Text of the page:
Judge weighed murder charge, other factors, in deciding Sebena sentence
Sebena gets mandatory life sentence for killing his wife, with a chance for earlier release
The sentencing hearing of Benjamin Sebena in the shooting death of his wife, Wauwatosa Police Officer Jennifer Sebena, was conducted on the premise that her death was essentially a case of domestic violence.
Tosa Police Chief Barry Weber doesn't see it that way.
"I truly believe one of the reasons Jennifer (Sebena) was killed was because she was a police officer," Weber said after last week's trial. "I think her husband hated that fact."
Sebena's war injuries disqualified him for service as a firefighter or police officer, Judge David Borowski said. "So there may have been certainly envy or some level of jealousy" of his wife's success as an officer.
Still, Borowski said in court, "I really don't think Mr. Sebena killed Jennifer because she was a police officer."
Sebena last week received the mandatory sentence of life in prison for a conviction of first-degree intentional homicide. The only question in front of Judge David Borowski was how long Sebena would serve before he became eligible to apply for release under extended supervision. The minimum under law is 20 years, which was suggested by defense attorney Michael Steinle. The maximum is no eligibility for release. Prosecutor Mark Williams recommended 50 to 60 years.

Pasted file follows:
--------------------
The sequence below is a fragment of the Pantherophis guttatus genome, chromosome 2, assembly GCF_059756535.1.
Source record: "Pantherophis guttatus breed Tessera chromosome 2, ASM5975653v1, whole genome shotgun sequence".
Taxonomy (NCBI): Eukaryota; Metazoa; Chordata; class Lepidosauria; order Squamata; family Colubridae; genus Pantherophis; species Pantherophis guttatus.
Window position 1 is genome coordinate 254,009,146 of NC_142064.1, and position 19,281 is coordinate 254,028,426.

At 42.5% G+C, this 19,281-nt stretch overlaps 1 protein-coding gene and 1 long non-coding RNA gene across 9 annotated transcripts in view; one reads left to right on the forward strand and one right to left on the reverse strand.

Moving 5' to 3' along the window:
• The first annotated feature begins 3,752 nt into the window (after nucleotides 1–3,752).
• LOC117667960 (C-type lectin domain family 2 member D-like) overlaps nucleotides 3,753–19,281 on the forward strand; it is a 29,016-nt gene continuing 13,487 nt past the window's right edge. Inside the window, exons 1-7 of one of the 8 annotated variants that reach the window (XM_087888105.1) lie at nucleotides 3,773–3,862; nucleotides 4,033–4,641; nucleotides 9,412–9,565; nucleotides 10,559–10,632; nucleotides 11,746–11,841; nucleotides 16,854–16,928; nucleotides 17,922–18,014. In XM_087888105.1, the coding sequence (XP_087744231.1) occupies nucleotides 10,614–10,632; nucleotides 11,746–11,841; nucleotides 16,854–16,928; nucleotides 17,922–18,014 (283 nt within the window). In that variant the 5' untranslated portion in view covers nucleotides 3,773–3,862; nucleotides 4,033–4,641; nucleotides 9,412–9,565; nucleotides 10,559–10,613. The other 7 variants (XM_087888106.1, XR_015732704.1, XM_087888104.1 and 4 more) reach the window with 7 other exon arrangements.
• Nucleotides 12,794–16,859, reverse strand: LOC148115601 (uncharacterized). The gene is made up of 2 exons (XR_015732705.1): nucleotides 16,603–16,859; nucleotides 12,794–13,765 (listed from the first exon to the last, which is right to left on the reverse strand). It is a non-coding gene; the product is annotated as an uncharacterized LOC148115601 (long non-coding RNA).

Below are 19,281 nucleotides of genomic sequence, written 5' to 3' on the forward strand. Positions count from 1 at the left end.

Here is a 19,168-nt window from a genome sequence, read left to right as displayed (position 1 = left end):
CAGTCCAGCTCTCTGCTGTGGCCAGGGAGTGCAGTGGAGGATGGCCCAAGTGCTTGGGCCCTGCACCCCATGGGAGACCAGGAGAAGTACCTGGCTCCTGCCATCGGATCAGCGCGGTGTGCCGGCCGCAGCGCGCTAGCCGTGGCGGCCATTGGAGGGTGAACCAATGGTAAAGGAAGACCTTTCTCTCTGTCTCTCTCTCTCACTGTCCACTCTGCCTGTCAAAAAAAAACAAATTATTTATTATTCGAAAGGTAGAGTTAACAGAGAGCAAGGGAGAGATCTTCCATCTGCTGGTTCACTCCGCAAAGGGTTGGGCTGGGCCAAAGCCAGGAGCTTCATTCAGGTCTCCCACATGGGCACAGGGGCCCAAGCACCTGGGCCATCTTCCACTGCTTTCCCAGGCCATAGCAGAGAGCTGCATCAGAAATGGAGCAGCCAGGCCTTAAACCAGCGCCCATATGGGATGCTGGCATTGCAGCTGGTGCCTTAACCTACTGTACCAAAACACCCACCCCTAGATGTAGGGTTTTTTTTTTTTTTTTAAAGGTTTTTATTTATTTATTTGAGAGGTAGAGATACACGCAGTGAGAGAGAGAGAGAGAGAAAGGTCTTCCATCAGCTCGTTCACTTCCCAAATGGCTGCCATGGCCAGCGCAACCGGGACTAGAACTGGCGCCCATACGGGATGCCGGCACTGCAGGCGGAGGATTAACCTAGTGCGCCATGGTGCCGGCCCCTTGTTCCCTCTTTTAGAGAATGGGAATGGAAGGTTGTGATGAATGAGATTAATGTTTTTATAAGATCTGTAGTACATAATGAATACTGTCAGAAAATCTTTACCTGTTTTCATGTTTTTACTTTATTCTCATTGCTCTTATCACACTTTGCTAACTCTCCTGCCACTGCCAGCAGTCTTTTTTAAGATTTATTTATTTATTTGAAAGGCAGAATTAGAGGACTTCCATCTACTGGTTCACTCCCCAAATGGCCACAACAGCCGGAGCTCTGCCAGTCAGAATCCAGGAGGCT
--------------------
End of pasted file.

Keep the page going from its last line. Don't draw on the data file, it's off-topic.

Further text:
Borowski, making clear that an application for release doesn't mean it will be granted, set it at 35 years. If Sebena is released then, he would be 65.
The argument over how long Sebena would serve before becoming eligible for release was a peek in miniature at the trial that, because Sebena confessed, never was.
Two views of the case
Sebena's possible envy of his wife's job, and his possible jealousy of attention given her by other men — normal human emotions — were motives put forward by prosecutor Mark Williams. Defense attorney Michael Steinle emphasized Sebena's abnormal past, including a traumatic brain injury suffered in warfare and a case of post-traumatic stress disorder that psychiatrist Kenneth Robbins called one of the worst he'd ever seen.
In a long explication of the case, Borowski weighed the heinousness of the crime — stalking his wife over a couple of days, shooting her in the back of the head, then disfiguring her by shooting her in the face several times — against what he called mitigating factors. Half a dozen times he flipped from the crime to mitigating factors and back to the crime again.